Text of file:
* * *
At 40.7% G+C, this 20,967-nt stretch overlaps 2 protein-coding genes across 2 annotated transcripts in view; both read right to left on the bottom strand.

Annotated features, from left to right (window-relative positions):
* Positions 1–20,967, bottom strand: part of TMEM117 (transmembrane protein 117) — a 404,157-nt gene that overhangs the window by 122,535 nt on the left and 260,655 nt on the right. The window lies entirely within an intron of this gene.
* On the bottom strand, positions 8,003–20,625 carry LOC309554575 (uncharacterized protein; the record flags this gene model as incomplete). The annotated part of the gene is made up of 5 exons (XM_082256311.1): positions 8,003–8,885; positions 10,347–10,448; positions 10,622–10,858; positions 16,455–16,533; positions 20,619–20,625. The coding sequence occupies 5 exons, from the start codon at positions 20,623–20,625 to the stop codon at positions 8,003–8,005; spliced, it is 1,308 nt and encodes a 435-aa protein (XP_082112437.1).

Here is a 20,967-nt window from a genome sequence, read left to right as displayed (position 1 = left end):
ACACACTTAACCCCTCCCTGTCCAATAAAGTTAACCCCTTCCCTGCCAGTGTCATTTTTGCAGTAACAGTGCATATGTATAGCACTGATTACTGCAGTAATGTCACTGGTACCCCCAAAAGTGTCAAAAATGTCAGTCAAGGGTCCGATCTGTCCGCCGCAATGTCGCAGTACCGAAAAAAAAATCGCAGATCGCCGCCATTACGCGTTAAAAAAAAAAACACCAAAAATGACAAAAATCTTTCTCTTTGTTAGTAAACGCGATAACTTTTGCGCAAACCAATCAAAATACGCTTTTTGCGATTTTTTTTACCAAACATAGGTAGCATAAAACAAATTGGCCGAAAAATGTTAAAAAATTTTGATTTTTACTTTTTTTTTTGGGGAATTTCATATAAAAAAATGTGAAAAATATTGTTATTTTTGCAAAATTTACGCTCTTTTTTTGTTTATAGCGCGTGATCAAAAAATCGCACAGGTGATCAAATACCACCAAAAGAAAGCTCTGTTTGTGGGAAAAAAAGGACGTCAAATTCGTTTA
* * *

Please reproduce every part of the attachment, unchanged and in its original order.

At 40.7% G+C, this 20,967-nt stretch overlaps 2 protein-coding genes across 2 annotated transcripts in view; both read right to left on the bottom strand.

Annotated features, from left to right (window-relative positions):
* Positions 1–20,967, bottom strand: part of TMEM117 (transmembrane protein 117) — a 404,157-nt gene that overhangs the window by 122,535 nt on the left and 260,655 nt on the right. The window lies entirely within an intron of this gene.
* On the bottom strand, positions 8,003–20,625 carry LOC309554575 (uncharacterized protein; the record flags this gene model as incomplete). The annotated part of the gene is made up of 5 exons (XM_082256311.1): positions 8,003–8,885; positions 10,347–10,448; positions 10,622–10,858; positions 16,455–16,533; positions 20,619–20,625. The coding sequence occupies 5 exons, from the start codon at positions 20,623–20,625 to the stop codon at positions 8,003–8,005; spliced, it is 1,308 nt and encodes a 435-aa protein (XP_082112437.1).

Here is a 20,967-nt window from a genome sequence, read left to right as displayed (position 1 = left end):
ACACACTTAACCCCTCCCTGTCCAATAAAGTTAACCCCTTCCCTGCCAGTGTCATTTTTGCAGTAACAGTGCATATGTATAGCACTGATTACTGCAGTAATGTCACTGGTACCCCCAAAAGTGTCAAAAATGTCAGTCAAGGGTCCGATCTGTCCGCCGCAATGTCGCAGTACCGAAAAAAAAATCGCAGATCGCCGCCATTACGCGTTAAAAAAAAAAACACCAAAAATGACAAAAATCTTTCTCTTTGTTAGTAAACGCGATAACTTTTGCGCAAACCAATCAAAATACGCTTTTTGCGATTTTTTTTACCAAACATAGGTAGCATAAAACAAATTGGCCGAAAAATGTTAAAAAATTTTGATTTTTACTTTTTTTTTTGGGGAATTTCATATAAAAAAATGTGAAAAATATTGTTATTTTTGCAAAATTTACGCTCTTTTTTTGTTTATAGCGCGTGATCAAAAAATCGCACAGGTGATCAAATACCACCAAAAGAAAGCTCTGTTTGTGGGAAAAAAAGGACGTCAAATTCGTTTA